The World Bank has raised its growth forecasts for the Philippines for this year and the next, saying prudent economic policies coupled with political stability will aid in its faster expansion.
Also, the multilateral agency said developing East Asia, excluding China, would grow at a moderate pace this year with some help from strong economic expansion in the Philippines.
For this year, the multilateral agency now sees the Philippines expanding by 6 percent, becoming one of the fastest-growing economies in Asia and the Pacific.
It was the third time the World Bank raised its forecast for the year.
For next year, the World Bank said, the Philippines could grow by 6.2 percent. The agency last October projected growth at 5 percent.
The adjustments in the World Bank’s forecasts came after the government reported a surprising growth rate in the quarter. The country’s economy grew by 7.1 percent during the period, one of the fastest rates in the region.
As a result, the Philippines’ gross domestic product growth averaged 6.5 percent in the first three quarters of the year.
Growth in the first three quarters was credited to higher government spending, increased household consumption, and higher investments by local firms. Increased foreign direct investments in the business process outsourcing sector also partly aided in the robust growth, officials said.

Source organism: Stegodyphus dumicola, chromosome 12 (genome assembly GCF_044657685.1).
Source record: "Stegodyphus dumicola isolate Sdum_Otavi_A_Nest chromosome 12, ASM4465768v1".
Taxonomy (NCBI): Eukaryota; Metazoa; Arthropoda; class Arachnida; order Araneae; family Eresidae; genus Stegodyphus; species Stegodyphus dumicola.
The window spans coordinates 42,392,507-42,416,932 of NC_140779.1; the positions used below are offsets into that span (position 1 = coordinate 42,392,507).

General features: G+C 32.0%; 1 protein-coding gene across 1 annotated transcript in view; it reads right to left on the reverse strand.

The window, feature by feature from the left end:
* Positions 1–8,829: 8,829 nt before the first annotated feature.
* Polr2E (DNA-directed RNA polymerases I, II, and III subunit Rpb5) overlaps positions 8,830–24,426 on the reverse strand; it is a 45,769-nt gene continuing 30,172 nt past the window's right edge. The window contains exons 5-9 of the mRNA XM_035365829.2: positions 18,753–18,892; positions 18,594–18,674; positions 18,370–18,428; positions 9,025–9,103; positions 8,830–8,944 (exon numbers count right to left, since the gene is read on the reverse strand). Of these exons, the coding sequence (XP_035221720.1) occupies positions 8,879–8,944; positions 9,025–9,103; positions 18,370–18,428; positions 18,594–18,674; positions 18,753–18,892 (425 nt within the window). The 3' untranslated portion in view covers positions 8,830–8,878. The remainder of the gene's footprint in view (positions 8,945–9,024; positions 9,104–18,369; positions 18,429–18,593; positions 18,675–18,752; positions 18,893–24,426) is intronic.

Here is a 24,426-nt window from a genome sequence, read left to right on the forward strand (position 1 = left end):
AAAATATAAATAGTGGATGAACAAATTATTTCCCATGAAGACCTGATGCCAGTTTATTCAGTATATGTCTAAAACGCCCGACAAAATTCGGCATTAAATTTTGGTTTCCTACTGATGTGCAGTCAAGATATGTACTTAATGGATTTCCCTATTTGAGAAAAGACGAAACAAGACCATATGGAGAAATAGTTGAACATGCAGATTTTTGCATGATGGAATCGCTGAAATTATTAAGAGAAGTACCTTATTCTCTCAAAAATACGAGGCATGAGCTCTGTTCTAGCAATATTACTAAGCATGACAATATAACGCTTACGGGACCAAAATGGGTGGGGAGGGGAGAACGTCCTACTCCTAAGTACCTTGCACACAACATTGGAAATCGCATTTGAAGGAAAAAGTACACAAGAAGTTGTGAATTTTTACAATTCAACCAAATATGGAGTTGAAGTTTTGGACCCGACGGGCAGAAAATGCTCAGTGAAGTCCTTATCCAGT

In the World Bank’s “East Asia and Pacific Economic Update,” the multilateral agency claimed that the so-called Developing East Asia region would grow 5.6 percent in 2012, from 4.4 percent in 2011.
“The rebound in Thailand following the floods in 2011, strong growth in the Philippines, and relatively mild slowdowns in Indonesia and Vietnam contributed to this recovery,” the World Bank said in a statement concerning the update.
Looking ahead, the strong performances of Indonesia, Malaysia and the Philippines will boost Developing East Asia to 5.7 percent in 2013 and 5.8 percent in 2014, the World Bank said.
Another bright spot in the region is Myanmar, which continued to accelerate in 2012, posting GDP growth of 5.5 percent despite concerns in infrastructure and other sectors.
As for growth risks, the World Bank noted that problems in the eurozone, the “fiscal cliff” now troubling the United States, and a possible sharp decline in the growth of investments in China could slow the region’s momentum.
“If a shock in growth were to occur, most countries could counter the impact by easing their fiscal policies. For economies in the region that face difficulties in budget execution … fiscal interventions aimed at increasing private domestic demand such as targeted social assistance or investment tax credits, are very important,” said World Bank senior economist Keiko Kubota, the main author of the report.
The larger East Asia and Pacific region, meanwhile, is projected to grow at 7.5 percent in 2012—lower than the 8.3 percent registered in 2011. In 2013, it is expected to recover to 7.9 percent.